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bio website math.princeton.edu/~ssivek
location Princeton, NJ
age 31
visits member for 5 years, 10 months
seen 7 hours ago

I'm a postdoc in low-dimensional topology at Princeton.


Jul
30
comment Surgery along an arc connecting the components of a $2$-component link gives the unknot
It's certainly used in the paper by Bao. I didn't see how the other papers use it to prove their results about band sums, although Eudave-Muñoz does invoke it afterward to apply his result to the cabling conjecture.
Jul
30
answered Surgery along an arc connecting the components of a $2$-component link gives the unknot
Jul
25
comment contact manifolds dimension five
Done, unless you had any other developments in mind.
Jul
25
revised contact manifolds dimension five
Added links to recent developments
Jul
23
comment Legendrian knot in 3-sphere
@nikita: The adjunction inequality says that $tb(L)\le 2g_*(L)-1$, so equality is still possible, but either way if you have a symplectic surface then it actually satisfies an adjunction formula $\langle c_1(\omega), \Sigma\rangle + \Sigma\cdot\Sigma = 2g(\Sigma)-2$. In response to your second comment, if the surface is symplectic then its branched double cover is naturally a symplectic manifold and so the contact structure which comes from taking the branched double cover of the transverse knot in S^3 is in fact symplectically fillable.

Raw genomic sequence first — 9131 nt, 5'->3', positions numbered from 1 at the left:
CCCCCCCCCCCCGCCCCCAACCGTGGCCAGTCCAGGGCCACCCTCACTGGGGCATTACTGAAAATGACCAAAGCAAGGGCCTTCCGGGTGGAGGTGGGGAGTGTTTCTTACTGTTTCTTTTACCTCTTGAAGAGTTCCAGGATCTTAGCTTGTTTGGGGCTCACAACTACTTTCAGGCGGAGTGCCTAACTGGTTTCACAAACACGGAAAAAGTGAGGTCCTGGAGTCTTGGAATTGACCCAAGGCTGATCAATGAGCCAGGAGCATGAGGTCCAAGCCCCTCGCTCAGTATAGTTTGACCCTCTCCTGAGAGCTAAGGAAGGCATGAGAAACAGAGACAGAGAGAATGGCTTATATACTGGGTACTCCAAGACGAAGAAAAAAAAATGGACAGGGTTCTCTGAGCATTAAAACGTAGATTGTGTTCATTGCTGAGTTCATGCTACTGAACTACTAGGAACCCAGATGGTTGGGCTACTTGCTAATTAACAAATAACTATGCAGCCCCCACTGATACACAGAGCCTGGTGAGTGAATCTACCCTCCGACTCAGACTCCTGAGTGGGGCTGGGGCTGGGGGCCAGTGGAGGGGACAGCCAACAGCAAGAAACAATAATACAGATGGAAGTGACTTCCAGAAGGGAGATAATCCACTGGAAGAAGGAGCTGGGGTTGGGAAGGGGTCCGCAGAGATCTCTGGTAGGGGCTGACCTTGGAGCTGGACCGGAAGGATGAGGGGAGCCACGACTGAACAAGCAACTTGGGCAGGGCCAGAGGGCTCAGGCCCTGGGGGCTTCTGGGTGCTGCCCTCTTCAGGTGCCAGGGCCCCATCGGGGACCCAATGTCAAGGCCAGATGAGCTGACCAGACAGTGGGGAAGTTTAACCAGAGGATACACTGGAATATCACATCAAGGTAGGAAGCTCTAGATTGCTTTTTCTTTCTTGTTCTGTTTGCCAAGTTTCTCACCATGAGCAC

Jul
23
answered Legendrian knot in 3-sphere
Jul
9
comment Concrete examples of covering from the 3-torus to the 3-sphere
The 3-torus can't be a branched double cover because the triple cup product on $H^1$ would then be zero.
Feb
6
comment Regularity of the taut foliation
See "Approximating C^0-foliations" by Kazez and Roberts (arxiv.org/abs/1404.5919), which addresses exactly this issue.
Jan
12
answered Are there spaces in which there are no fibered knots?
Oct
16
awarded  Yearling
Jul
8
answered Do Heegaard Floer homology detect fibred knot in general oriented 3-manifold?
Jun
13
comment Heegaard Floer Homology of double branched cover
There are actually lots of non-QA knots whose branched double covers are L-spaces. See section 6.1 of arxiv.org/pdf/1205.5261.pdf for some discussion and explicit examples, including the $P(p_1,\dots,p_n,-q) $ pretzel knots where $p_i,q>0$ and $q = \min(p_1,\dots,p_n)$.
Mar
26
awarded  Guru
Dec
17
awarded  Enlightened
Dec
17
awarded  Nice Answer
Nov
21
comment Link surgery on $S^2\times S^1$
For n=2 you do have a product link. You can see it by writing the pages $(S^1\times I)$ of the open book collectively as $(S^1 \times I) \times S^1$, and then gluing in two solid tori $S^1\times D^2$ by using the disks $\{*\} \times D^2$ to cap off the annuli $(\{*\} \times I) \times S^1$ (which consist of one arc from each page). Thus in the surgered manifold the annuli $(\{*\}\times I)\times S^1$ can be closed up to form spheres $\{*\}\times S^2$, one for each point of $S^1$, and the link $L_2$ contributes a pair of points to each of those spheres.
Nov
21
comment Link surgery on $S^2\times S^1$
The argument only works for $n>0$ because when $n=0$ it isn't really an open book decomposition anymore, and then you really do have $S^2\times S^1$. You can check the n=2 case directly by Kirby calculus, though: it's 0-surgery on an unknot and on two of its meridians, and if you blow up one of those meridians you get a chain of unknots with surgery coefficients -1,-1,0,0. Blow down the second to get a chain with coefficients 0,1,0, and then the middle one, and then either of the remaining ones and you're left with a single 0-framed unknot, which gives $S^1\times S^2$.
Nov
21
answered Link surgery on $S^2\times S^1$
Oct
16
awarded  Yearling
Jul
9
awarded  Nice Answer